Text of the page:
- What are the guiding principles of this movement?
'Slow Design' is an offshoot of the broader 'slow' movement which began with the interest in Slow Food. One description of Slow Food runs as follows:
A similar approach can be seen on the website of Slow Swiss-made Watches, where the company describes the philosophy behind its single-hand, 24-hour timepieces:
Since the advent of Slow Food, the 'slow' label has been applied to wide range of cultural practices and phenomena such as aging, religion, education, fashion, media, science, photography and travel, to name just a few.
Slow Design has many practitioners and descriptions, but it shares commitments with the broader Slow movement around simple living, work-life balance, concern for time-poverty, and sustainability of materials and process. The ever-growing manifesto of just one Slow Design company, Deep Craft, is a useful illustration of how 'Slow' can be applied in design and fabrication. The first 11 principles (out of a list of 67 on 15 July 2017) from the manifesto are:
- Market = Material Provenance
- Maintenance = Improvement
- The functional lifespan of a constructed thing should mimic the lifecycle of its principle material.
- Entropy adds value: The functionality of a thing by definition incorporates/embodies its decomposition.
- Handwork may be the bedrock of innovation, but nostalgia for handwork is quicksand.
- Prepare for unintended consequences.
- Optimize beneficial end use.
- All vessels originate with an imagined voyage.
- Perfection is impossible to maintain.
- The tool shapes us as much as we shape the tool.
- Craft practices and products simultaneously preserve knowledge and resources.
- Do you believe this approach to design and making could have a positive impact on our consumption of products?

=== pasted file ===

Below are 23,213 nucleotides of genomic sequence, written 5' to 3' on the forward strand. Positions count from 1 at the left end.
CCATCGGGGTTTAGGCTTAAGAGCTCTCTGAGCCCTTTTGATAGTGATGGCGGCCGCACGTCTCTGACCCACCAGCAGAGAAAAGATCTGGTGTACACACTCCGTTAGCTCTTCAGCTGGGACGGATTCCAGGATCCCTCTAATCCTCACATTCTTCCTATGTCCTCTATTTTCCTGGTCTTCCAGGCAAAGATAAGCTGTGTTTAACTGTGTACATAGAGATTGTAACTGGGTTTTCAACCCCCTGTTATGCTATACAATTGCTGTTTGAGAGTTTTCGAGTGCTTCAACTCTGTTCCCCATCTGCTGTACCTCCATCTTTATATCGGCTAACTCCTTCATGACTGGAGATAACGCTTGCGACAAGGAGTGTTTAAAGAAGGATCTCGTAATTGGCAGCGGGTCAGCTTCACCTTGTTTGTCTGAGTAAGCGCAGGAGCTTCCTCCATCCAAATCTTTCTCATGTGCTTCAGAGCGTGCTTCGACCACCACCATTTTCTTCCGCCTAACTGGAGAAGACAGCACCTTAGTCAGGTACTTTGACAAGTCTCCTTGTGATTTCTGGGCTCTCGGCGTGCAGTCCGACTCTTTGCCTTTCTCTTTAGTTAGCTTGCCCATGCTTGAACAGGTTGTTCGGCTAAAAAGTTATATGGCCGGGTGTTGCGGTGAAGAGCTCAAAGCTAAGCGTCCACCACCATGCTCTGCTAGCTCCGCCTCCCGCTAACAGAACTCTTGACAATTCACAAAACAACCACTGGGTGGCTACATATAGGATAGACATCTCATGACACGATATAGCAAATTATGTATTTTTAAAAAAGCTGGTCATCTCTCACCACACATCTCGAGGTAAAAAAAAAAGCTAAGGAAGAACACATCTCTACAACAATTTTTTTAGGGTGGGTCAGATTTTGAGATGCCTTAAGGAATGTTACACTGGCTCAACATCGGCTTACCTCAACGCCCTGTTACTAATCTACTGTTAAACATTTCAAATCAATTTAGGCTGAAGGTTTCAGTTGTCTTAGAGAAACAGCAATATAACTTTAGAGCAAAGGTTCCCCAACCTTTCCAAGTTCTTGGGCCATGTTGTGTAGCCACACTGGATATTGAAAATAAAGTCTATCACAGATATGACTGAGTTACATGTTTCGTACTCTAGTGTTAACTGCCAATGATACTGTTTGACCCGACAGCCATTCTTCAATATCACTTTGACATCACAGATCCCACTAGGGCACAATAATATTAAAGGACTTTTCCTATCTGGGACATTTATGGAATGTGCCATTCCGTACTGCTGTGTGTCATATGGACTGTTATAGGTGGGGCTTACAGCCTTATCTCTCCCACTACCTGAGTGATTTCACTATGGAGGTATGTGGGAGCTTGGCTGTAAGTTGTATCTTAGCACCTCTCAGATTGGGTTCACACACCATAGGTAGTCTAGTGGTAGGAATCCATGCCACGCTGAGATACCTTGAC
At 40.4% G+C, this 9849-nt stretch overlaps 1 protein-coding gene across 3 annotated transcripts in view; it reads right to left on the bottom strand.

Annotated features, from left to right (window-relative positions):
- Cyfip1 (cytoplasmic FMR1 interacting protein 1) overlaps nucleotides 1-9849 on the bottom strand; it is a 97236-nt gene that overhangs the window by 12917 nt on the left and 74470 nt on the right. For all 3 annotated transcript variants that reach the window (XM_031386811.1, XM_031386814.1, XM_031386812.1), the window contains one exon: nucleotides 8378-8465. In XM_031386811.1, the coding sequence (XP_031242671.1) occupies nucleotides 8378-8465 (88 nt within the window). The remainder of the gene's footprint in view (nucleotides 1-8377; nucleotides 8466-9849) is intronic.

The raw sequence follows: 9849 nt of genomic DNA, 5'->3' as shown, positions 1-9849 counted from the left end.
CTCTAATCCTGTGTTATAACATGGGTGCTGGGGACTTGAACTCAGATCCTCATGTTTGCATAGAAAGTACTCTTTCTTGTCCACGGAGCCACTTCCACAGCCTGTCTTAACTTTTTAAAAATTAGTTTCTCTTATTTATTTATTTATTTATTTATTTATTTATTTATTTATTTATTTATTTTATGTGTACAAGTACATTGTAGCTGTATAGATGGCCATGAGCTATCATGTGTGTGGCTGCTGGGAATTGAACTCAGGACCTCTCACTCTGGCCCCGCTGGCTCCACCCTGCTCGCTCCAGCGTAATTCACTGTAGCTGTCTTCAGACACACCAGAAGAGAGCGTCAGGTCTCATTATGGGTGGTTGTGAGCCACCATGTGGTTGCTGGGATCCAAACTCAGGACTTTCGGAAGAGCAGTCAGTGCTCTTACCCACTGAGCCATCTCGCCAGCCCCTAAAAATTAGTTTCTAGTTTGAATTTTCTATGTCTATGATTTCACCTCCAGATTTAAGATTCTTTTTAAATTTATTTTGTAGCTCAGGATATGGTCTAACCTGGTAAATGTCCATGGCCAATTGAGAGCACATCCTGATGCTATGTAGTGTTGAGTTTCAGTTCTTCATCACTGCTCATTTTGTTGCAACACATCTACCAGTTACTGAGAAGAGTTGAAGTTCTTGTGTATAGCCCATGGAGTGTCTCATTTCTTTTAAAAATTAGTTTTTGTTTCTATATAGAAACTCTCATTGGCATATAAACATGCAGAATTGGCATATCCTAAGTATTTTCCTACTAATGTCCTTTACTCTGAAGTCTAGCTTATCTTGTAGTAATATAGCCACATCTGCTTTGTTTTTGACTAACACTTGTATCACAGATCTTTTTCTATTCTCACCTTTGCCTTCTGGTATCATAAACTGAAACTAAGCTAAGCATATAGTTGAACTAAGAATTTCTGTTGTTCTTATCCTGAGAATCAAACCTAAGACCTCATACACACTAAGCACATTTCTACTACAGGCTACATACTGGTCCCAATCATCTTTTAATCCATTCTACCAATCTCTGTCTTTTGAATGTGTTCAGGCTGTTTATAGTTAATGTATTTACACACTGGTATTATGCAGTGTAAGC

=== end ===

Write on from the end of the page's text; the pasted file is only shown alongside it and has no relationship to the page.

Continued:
Yes, I do believe this, but I expect that the impact will be relatively limited. From what I have observed, the Slow approach is most often promoted by people who are fairly well-heeled. It might be nice to know exactly where the wood for a new piece of furniture was sourced, that the piece itself was hand-carved and that a new tree was planted to replace the one that was felled, but this is production by the few, for the few. The Slow movement may wear humble clothing, but it is currently an indulgence for the wealthy, largely because hand-crafted items are usually much more expensive than those mass-produced. For Slow to have a real impact on the consumption of products, it would need to touch all sectors of society, be affordable to a broader range of people, and transfer more of its profits back down the production chain to the source.
- Would you place more value on a product that has been created with this principle in mind? Why or why not?
I might, but it would depend on a calculation of 'value' to me and to my family. I would love to be able to buy beautiful, practical hand-crafted goods (although hand-crafting is not an immediate guarantee of superior quality), but sometimes we just need something 'good enough' that we can afford within our overall household budget.
I am sympathetic to the commitments of the Slow movement, but there are numerous factors to take into account.